LoBiondo, Nolan, Comstock & Bonamici Introduce Bipartisan Legislation to Require Study on Women and Lung Cancer
Washington, D.C. - U.S. Representatives and Co-Chairs of the Congressional Lung Cancer Caucus Frank LoBiondo (R-NJ) and Rick Nolan (D-MN) today introduced the “Women and Lung Cancer Research and Preventive Services Act” to require a comprehensive study on women and lung cancer. Representatives Barbara Comstock (R-VA) and Suzanne Bonamici (D-OR) joined as original cosponsors of the bipartisan legislation.
The bill, H.R.4897, directs the Secretary of Health and Human Services, in consultation with the Secretary of Defense and Secretary of Veterans Affairs, to conduct an interagency study to evaluate the status of and make recommendations for increased (1) research on women and lung cancer; (2) access to lung cancer preventive services; and (3) strategic public awareness and education campaigns on lung cancer.
Prior studies have shown that women are at greater risk than men of being diagnosed with lung cancer at young ages. In the United States, an average of 193 women die each day of lung cancer, one every 7 minutes.
“Countless individuals across the country have been devastated by lung cancer. This is a very personal issue for my family, responsible for the death of both of my wife Tina’s parents. This is a disease that knows no boundaries in who it affects thus we must double our efforts to raise awareness and reduce mortality,” Rep. LoBiondo said. “I remain committed to working with Reps. Nolan, Comstock, Bonamici and other colleagues and groups who want to help make real strides against lung cancer.”
“When it comes to supporting lung cancer research, we can and must do better. The study directed by our bill will begin to help us understand why there is a greater prevalence of lung cancer amongst women and, in particular, amongst women who have never smoked. Though the passage of this bipartisan, bicameral legislation would mark but one small step in the fight against lung cancer, it would make an enormous difference to those who are battling lung cancer and their loved ones. I am proud to join my Congressional Lung Cancer Caucus Co-Chair Frank LoBiondo as an original cosponsor of this measure,” said Rep. Nolan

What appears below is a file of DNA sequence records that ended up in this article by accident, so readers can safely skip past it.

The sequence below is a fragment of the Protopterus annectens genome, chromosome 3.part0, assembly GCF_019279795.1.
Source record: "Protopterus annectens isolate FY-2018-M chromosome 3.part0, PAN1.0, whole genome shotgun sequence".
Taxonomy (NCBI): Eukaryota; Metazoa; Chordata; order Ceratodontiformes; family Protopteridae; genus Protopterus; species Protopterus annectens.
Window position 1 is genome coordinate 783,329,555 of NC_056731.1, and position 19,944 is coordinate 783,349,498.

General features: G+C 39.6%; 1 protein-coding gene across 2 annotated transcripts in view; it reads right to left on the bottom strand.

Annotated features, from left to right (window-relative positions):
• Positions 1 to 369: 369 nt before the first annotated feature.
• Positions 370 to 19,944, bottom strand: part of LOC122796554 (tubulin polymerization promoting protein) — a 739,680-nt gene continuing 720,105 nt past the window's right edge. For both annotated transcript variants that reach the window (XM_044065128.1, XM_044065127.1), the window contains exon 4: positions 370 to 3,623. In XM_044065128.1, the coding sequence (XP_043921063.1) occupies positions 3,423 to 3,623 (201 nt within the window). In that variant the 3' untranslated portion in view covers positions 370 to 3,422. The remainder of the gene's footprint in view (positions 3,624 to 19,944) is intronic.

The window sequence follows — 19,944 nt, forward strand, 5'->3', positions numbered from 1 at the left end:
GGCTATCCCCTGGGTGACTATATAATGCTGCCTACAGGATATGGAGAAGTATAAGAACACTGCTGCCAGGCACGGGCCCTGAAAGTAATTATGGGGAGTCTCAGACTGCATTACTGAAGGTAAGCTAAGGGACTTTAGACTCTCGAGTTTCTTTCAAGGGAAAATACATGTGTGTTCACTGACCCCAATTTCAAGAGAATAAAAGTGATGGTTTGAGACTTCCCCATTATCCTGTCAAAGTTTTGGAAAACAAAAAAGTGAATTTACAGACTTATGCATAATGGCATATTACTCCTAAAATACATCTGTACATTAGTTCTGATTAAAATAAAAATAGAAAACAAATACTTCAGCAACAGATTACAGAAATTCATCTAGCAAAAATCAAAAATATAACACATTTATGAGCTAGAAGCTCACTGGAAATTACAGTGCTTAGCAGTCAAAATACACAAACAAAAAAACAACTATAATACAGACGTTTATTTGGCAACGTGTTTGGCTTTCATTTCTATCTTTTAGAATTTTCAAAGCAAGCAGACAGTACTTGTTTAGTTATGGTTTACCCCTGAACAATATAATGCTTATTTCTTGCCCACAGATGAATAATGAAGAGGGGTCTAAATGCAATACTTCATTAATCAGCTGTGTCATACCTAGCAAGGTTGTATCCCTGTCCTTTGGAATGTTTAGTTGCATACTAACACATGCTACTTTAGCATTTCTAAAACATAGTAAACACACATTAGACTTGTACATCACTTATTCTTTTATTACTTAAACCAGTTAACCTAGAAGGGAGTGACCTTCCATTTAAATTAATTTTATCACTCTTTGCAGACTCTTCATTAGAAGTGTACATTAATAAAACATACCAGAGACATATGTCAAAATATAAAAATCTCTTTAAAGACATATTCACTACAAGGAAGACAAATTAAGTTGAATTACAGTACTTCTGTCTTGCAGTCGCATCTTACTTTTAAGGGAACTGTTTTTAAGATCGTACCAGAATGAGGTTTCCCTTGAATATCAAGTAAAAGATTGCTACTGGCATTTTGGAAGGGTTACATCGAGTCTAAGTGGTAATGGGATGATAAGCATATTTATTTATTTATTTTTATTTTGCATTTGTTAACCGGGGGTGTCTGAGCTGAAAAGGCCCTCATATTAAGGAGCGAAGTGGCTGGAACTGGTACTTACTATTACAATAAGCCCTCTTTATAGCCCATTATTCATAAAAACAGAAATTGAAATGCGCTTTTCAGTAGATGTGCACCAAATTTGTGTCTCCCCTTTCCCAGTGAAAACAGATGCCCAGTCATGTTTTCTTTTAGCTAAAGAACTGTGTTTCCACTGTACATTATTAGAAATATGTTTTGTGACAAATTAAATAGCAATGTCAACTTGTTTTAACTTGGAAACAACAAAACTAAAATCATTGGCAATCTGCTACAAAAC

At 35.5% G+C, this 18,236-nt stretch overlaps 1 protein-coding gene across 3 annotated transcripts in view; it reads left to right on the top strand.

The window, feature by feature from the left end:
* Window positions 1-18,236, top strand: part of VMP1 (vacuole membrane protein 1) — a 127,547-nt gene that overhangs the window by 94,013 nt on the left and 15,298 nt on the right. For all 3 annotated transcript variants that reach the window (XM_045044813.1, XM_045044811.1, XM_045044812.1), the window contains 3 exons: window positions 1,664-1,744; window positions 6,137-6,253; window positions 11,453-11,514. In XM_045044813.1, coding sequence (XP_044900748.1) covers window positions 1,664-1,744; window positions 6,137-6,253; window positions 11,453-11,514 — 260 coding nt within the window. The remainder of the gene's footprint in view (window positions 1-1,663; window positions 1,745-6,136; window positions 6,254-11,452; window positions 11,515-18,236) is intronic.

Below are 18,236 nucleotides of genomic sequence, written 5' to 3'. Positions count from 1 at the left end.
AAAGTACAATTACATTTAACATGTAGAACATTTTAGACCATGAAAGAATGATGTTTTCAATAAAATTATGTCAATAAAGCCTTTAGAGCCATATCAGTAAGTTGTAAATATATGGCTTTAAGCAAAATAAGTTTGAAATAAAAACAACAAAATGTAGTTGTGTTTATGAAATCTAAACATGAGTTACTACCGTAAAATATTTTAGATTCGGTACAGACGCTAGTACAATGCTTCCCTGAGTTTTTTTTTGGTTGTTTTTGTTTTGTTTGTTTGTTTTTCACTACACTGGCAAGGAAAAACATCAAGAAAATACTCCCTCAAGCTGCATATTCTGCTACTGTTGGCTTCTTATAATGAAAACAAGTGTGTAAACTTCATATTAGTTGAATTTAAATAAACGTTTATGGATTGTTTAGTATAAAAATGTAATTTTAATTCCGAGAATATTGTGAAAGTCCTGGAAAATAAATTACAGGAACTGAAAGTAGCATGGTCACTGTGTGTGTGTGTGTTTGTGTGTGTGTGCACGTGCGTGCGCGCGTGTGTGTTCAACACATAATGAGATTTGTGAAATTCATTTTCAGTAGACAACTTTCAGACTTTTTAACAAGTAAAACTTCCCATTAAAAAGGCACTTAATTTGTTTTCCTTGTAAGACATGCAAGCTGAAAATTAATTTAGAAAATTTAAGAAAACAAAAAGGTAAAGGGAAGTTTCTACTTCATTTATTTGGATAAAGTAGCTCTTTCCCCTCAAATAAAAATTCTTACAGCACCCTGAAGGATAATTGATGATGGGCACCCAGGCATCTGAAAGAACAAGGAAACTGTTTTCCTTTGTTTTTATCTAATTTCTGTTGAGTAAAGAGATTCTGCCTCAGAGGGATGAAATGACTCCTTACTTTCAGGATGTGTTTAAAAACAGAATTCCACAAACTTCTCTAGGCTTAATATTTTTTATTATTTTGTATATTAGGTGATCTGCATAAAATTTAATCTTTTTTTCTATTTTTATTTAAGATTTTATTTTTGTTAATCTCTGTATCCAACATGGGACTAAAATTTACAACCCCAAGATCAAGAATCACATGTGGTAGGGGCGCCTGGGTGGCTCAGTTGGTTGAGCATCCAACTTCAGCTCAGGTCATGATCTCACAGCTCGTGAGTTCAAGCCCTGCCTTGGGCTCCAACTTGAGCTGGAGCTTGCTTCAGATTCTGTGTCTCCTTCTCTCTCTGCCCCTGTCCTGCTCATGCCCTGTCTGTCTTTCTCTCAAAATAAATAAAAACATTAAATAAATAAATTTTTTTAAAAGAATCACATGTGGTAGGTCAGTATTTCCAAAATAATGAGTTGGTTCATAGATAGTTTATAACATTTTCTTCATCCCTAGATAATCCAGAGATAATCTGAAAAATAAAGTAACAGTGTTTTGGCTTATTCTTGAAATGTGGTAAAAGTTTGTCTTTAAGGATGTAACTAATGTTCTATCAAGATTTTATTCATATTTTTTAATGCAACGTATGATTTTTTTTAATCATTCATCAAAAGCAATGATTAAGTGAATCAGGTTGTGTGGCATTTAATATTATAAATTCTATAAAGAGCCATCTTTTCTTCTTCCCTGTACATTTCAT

“The Women and Lung Cancer Research and Preventive Services Act will provide critical resources in combating the largest cause of cancer death in women, lung cancer. We all know someone who has been devastated by lung cancer. I lost a best friend this past year and I join as an original cosponsor on this important bipartisan legislation in honor of Kate O’Beirne, who we lost last April. This legislation will allow us to make greater progress in battling lung cancer and providing increased access to preventive services that can save lives,” Rep. Comstock said.
“My mother is a lung cancer survivor, so I know we can and must do more to prevent this devastating disease and support women who are battling it,” Rep. Suzanne Bonamici said. “I’m proud to join this important bipartisan effort that will improve lung cancer research and result in better outcomes for women.”
“Lung cancer is a women’s health imperative which is why we are so thankful to these Congressional leaders for putting partisanship aside to bring a greater sense of urgency to saving lives and improving quality of life,” said Laurie Fenton Ambrose, President and CEO of Lung Cancer Alliance. “This legislation will help us learn more about why lung cancer presents differently in women which in turn will help to inform a comprehensive plan of attack to reduce the overall impact of lung cancer – the leading cause of death among women and men.”
Lung cancer is the leading cause of cancer death among women; the American Cancer Society estimates that in 2018, 70,500 women will die of lung cancer, almost as much as the combined total of all estimated deaths from breast cancer (40,920), ovarian cancer (14,070), cervical cancer (4,170), uterine cancer (11,350), and other gynecologic cancers (2,530).
A bipartisan companion measure was introduced by Senators Marco Rubio (R-FL) and Dianne Feinstein (D-CA).